Junot checks first. Two CC's have been used (gives +2), the commander rating is 1 (gives +1) and the new die roll is 3 (gives +3) to give a total of 6. So Junot fails to score 7 or more and therefore he will not join in the attack.

Now Reynier checks. Two CC's are used (gives +2), the commander rating is 1 (gives +1) and the new die roll is 1 (gives +1) to give a total of 4. So Reynier fails to score 7 or more and therefore will not join the attack. (edit - note, I have had to change the text here because I had that roll of 1 as 'aborting' Reyniers attack. The designer has pointed out to me that only the initital attacker ever suffers an 'abort' result, supporting stacks do not, though they can 'fail' to support by not reaching 7 or more, but this failure does not cause the end of that sides attacks - that only happens if the prime attacker fails). This attack is starting to go to rats!

We now need to see which units Russian units will be involved in the battle. Platov is automatically in the battle, since he is the one being attacked. He wishes to call on support from Bagration, who tests as above, as does the single conscript infanty unit that is also next to Platov.

This is an important moment, so the Russians choose to use 2 of their 3 CC's. Bagration tests first. There are 2 CC's used (gives +2), his command rating is 2 (gives +2) and the die roll is 5 (gives +5) for a total of 9. This is more than the 7 needed to fight, so Bagration does get involved. The single conscript infantry now tests. There are 2 CC's (gives +2), there is no commander (gives zero) and the new die roll is 3 (gives +3), this is a total of 5 and is not enough to get them involved in the battle.

Calculations:

Now that we know who is fighting, we need to calculate the fighting values and the outcome. The value of the French attacks is calculated as follows.

The Poniatowski stack get +1 for every unit involved (gives +4), for having combined arms of infantry and cavalry (gives +2), for attacks into a fortified city without having artillery (gives -2), for the leader rating (gives +2). There are no other stacks supporting Poniatowski, he attacks alone, so there are no further additions and his total attacking value works out as 6. To this is added a single D6 roll (in this instance it gives us a +4), so the final attack value for the French is 10.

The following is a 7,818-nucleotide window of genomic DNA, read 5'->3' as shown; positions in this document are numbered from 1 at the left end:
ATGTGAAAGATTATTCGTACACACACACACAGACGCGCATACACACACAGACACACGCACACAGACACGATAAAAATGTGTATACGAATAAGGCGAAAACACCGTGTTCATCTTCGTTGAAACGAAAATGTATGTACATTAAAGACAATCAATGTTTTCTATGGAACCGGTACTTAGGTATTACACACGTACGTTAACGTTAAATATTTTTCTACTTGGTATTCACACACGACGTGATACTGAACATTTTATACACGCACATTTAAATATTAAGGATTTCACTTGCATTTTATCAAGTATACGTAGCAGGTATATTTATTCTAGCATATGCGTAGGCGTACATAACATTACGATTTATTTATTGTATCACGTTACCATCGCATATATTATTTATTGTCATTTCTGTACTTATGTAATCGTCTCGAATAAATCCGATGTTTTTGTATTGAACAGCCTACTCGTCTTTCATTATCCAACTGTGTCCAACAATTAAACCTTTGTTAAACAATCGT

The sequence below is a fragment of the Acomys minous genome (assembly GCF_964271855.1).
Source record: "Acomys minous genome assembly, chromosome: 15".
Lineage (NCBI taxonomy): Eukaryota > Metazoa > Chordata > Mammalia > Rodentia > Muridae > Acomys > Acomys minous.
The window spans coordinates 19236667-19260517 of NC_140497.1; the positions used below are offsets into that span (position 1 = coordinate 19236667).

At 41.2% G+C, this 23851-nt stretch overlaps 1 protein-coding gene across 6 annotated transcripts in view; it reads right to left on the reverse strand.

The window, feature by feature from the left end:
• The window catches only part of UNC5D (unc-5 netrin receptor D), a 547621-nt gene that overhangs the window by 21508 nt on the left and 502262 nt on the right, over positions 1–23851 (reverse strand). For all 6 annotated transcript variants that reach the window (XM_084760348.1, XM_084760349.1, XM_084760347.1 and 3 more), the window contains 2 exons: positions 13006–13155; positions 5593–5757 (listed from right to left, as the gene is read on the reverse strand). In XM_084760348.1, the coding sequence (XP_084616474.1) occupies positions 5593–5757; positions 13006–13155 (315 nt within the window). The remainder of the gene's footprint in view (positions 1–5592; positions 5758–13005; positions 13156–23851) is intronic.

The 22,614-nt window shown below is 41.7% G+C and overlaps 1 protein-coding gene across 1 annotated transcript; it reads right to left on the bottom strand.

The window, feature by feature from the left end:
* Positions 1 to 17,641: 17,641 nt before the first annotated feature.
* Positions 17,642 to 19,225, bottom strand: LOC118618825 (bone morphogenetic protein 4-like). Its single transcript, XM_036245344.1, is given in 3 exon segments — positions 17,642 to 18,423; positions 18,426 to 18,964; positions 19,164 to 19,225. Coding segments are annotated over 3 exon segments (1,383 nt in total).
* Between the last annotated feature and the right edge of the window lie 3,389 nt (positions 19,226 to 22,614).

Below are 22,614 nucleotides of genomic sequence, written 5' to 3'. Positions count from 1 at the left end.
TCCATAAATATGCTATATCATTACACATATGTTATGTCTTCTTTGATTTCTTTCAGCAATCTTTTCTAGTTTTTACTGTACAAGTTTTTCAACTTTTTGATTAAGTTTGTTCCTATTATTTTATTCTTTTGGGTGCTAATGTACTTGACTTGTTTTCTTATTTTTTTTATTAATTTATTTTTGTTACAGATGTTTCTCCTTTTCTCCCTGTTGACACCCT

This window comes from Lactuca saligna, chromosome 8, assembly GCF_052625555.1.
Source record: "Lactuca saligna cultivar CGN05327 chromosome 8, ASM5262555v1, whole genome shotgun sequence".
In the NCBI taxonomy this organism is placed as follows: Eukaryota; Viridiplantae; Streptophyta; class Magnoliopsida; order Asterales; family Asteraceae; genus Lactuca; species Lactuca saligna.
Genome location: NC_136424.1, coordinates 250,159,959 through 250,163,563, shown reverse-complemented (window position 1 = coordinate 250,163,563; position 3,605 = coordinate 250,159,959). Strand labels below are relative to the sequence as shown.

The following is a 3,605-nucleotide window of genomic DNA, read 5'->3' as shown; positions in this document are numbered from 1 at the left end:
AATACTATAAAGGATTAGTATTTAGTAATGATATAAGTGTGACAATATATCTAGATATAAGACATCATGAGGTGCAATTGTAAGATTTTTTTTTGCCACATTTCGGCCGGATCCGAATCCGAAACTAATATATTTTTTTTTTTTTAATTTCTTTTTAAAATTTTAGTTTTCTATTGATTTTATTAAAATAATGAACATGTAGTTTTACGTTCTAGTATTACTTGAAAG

We get the value of the defenders as follows. Platov's stack (note in the advanced rules, Platov enhances his cavalry strengths but only when they attack) gets +1 for each unit defending (gives +4), combined arms of cavalry and infantry (gives +2), the leader rating (gives +2), which gives this stack a total attack value of 8.

Next we calculate the strength of the supporting stack of Bagration. There is +1 for each undisrupted unit in the stack (gives +3) and for the leader rating (gives +1, this is always the generic value of a leader in support regardless of their real leader rating) for a grand total of 4 points for the supporting stack.

The value of Pavlov's stack (8) is added to the value of Bagrations stack (4) to give a total defence value of 12. To this final value is added the score of a D6, which in our case has a '6' rolled - so the Russian defence is finally worked out to be 18.

The defenders have clearly won by having the (much) greater score. This has two effects. Firstly, winning defenders can choose to withdraw - only here Platov is blocked by stacking restrictions. Secondly the difference between the two scores is translated into hits against the loser. The Russian 18 against the French 10 translates into 8 hits against the French. However, you cannot create more hits than the number of units that you fight with. The Russians had a total of 7 units fighting, so the 8 hits are reduced to 7 hits against the French.

In reply half the number of the hits caused by the victor (rounded down) plus a potential modifier of +/-1 or zero based on a die roll are applied against the victor, so the Russians suffer 3 hits. They disrupt 3 of their units, but for the French to absorb 7 hits they must eliminate 3 units (i.e. 2 hits per unit) and disrupt their last unit. V Corps have been devastated, they are left with just one disrupted division. Junot and Reynier have much to answer for.

Because 3 or more units have been eliminated, this counts as a decisive victory and this causes the Combat Commands track to be adjusted (permanently) with +1 to the victor and -1 to the loser. This moves the French position from 4 points down to 3 and the Russian from 3 points up to 4. What an awful opening turn for the French player this is becoming.

Now that the French have made one attack, it is the Russian turn to do the same. They have no wish to attack, but by giving up this right, they lose the chance to attack again this turn. The phase reverts back to the French player who decides to attack Wittgenstein with Davout. They note that Davout has a good command rating (3) so decide not to spend CC's on his attack, rather, they will save those final two points for Ney's attack in the centre.

Davout tests to see whether his attack is made. Command rating 3 (gives +3), no CC's (gives zero) and a single die roll (gives +3). The total is 6, so he does not make the 7 needed and the attack fails. This is a real lost opportunity for the French.